Clinton Riddle, a veteran of the D-Day invasion and combat-wounded East Tennessee soldier credited with more than 400 days under enemy fire, died peacefully on the evening of December 3 in his hometown of Sweetwater, Tennessee.
After celebrating his 98th birthday earlier this year, Riddle returned to Normandy, France, to take part in the 75th-anniversary festivities marking the largest land and sea invasion the world had ever witnessed on June 6, 1944. Riddle was a part of a unit on D-Day with the motto “Let’s Go!”
That mantra seemed to define his life. He offered this reflection on his war years during an interview with WBIR-TV.
“I’ve heard people say, ‘war is hell.’ Well, that’s wrong. Wars end, hell don’t. Before going in it can look glamorous but the glamour wore off. I tell people I was 5’6” going in and 5’5” coming out because I walked off an inch.”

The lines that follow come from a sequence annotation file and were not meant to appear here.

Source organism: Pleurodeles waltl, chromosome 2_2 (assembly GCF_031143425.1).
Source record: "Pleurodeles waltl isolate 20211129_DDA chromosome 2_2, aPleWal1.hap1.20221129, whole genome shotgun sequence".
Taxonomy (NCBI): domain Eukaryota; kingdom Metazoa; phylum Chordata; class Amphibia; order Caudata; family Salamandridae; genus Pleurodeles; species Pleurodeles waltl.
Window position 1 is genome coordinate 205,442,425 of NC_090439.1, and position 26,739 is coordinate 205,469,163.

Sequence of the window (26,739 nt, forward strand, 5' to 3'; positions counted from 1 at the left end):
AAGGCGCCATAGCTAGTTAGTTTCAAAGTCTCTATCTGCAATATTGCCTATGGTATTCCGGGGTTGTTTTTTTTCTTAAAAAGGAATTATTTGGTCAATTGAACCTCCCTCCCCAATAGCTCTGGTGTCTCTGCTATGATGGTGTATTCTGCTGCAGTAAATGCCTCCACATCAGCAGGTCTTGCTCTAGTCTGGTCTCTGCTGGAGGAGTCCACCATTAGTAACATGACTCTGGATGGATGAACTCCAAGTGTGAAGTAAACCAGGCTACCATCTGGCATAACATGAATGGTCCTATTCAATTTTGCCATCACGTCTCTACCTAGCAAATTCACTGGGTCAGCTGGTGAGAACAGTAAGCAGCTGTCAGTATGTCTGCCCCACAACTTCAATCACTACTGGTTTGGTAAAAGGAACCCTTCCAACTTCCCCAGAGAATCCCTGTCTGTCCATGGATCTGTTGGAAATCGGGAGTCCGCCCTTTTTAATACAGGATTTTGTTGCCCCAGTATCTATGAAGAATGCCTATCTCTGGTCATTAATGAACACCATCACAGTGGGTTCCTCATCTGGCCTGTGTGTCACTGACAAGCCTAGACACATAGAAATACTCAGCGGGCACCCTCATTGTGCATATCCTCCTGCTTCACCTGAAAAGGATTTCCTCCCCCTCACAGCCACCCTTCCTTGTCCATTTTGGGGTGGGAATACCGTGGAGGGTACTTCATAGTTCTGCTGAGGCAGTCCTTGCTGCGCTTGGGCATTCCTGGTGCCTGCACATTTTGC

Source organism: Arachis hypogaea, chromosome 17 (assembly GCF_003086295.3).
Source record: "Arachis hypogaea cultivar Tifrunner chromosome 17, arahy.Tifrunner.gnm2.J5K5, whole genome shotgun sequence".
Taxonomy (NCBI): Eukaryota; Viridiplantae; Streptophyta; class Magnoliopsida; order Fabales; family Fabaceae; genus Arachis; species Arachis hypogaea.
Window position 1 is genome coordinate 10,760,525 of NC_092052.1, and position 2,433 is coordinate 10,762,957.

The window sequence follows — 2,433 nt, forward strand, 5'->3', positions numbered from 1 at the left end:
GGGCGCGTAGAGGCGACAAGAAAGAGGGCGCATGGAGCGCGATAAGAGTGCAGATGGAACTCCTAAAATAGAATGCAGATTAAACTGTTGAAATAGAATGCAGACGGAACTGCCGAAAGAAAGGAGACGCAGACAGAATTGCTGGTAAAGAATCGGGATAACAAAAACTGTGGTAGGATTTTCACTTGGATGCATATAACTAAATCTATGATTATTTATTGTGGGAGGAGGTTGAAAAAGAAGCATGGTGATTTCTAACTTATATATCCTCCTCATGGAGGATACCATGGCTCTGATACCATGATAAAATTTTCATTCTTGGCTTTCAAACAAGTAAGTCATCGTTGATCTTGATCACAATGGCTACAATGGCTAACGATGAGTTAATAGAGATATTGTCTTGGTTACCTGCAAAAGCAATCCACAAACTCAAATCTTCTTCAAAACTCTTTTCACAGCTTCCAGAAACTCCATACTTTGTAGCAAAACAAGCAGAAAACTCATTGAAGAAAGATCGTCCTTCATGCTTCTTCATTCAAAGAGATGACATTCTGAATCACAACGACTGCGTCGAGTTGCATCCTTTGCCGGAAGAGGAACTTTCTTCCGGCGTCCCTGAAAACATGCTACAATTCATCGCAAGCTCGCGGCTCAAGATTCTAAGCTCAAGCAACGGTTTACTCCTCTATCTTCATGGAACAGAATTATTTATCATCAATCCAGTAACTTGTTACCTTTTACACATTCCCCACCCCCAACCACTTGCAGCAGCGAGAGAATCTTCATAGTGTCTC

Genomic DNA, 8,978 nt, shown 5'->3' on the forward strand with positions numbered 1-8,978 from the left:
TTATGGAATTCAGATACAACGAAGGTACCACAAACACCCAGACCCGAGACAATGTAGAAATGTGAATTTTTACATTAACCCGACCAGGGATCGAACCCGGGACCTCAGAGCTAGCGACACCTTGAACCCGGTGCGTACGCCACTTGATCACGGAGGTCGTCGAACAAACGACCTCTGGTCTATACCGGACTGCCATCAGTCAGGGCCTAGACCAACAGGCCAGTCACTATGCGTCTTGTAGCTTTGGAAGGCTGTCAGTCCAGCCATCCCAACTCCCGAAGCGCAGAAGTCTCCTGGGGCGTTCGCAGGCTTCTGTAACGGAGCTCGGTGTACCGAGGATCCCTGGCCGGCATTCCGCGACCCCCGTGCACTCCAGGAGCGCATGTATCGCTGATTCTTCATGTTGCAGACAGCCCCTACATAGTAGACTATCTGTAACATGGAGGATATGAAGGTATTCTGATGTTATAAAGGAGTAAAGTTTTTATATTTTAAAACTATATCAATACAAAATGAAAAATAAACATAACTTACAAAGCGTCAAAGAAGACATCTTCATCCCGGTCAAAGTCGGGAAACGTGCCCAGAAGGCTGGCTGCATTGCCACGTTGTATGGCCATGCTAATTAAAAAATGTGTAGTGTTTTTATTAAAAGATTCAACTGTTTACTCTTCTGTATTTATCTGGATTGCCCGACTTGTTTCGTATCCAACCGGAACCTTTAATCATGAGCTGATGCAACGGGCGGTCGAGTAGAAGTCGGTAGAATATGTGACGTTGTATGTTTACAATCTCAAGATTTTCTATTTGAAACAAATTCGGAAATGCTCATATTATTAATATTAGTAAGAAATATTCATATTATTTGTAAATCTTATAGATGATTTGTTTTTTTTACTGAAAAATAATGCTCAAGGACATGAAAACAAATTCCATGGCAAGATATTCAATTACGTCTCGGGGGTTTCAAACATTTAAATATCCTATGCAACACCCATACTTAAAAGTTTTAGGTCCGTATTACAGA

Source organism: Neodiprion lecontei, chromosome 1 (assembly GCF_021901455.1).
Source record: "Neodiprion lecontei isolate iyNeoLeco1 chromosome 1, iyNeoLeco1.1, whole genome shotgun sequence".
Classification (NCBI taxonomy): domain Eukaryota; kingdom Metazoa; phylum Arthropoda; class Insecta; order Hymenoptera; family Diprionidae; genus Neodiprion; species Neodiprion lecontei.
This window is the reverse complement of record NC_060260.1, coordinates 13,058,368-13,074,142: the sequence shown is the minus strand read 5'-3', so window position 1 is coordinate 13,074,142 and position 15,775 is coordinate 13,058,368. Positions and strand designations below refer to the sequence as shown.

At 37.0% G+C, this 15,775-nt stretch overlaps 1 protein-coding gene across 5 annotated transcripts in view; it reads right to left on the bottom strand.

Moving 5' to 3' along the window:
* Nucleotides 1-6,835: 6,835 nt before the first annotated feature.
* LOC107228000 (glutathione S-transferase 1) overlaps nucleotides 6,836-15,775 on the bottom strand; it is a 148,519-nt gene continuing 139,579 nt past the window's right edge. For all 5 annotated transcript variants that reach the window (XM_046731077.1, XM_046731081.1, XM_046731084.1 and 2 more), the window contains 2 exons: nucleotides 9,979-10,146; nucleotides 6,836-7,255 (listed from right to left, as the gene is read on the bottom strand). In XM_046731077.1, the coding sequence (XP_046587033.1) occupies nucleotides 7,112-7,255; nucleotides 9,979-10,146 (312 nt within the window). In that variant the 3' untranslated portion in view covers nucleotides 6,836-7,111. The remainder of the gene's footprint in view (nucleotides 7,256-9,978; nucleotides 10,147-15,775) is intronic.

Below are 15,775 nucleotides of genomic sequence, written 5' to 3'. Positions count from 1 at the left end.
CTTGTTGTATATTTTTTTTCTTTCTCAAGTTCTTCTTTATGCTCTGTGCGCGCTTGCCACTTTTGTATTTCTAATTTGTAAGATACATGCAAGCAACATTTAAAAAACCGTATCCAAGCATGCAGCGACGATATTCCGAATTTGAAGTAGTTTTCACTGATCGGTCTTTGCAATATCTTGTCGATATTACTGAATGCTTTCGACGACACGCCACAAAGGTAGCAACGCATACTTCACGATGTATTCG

The young soldier returned from his war service with the small Bible he kept in the pocket of his uniform throughout his many months in combat. Reverend Riddle became a preacher serving several congregations and was married to his wife for more than 60 years before she proceeded him in death.
Later in life, in addition to visiting countless school classrooms and churches to talk about his war years, Riddle became a prolific poet. It followed the meticulous journal he kept about his 30 months overseas. One of his columns about his D-Day experience appeared in a column published in the New York Times on the 70th anniversary of that invasion.
It was the same trip that WBIR-TV followed Mr. Riddle and a fellow D-Day veteran on that memorable return trip to France captured in this 30-minute documentary Return to Normandy.
Clinton Riddle was a beloved member of his hometown of Sweetwater. In one of his last public appearances, he joined a celebration for a bridge dedication in his honor. When asked how people can pay tribute to his service Mr. Riddle said, “Just shake hands and tell me you appreciate it.”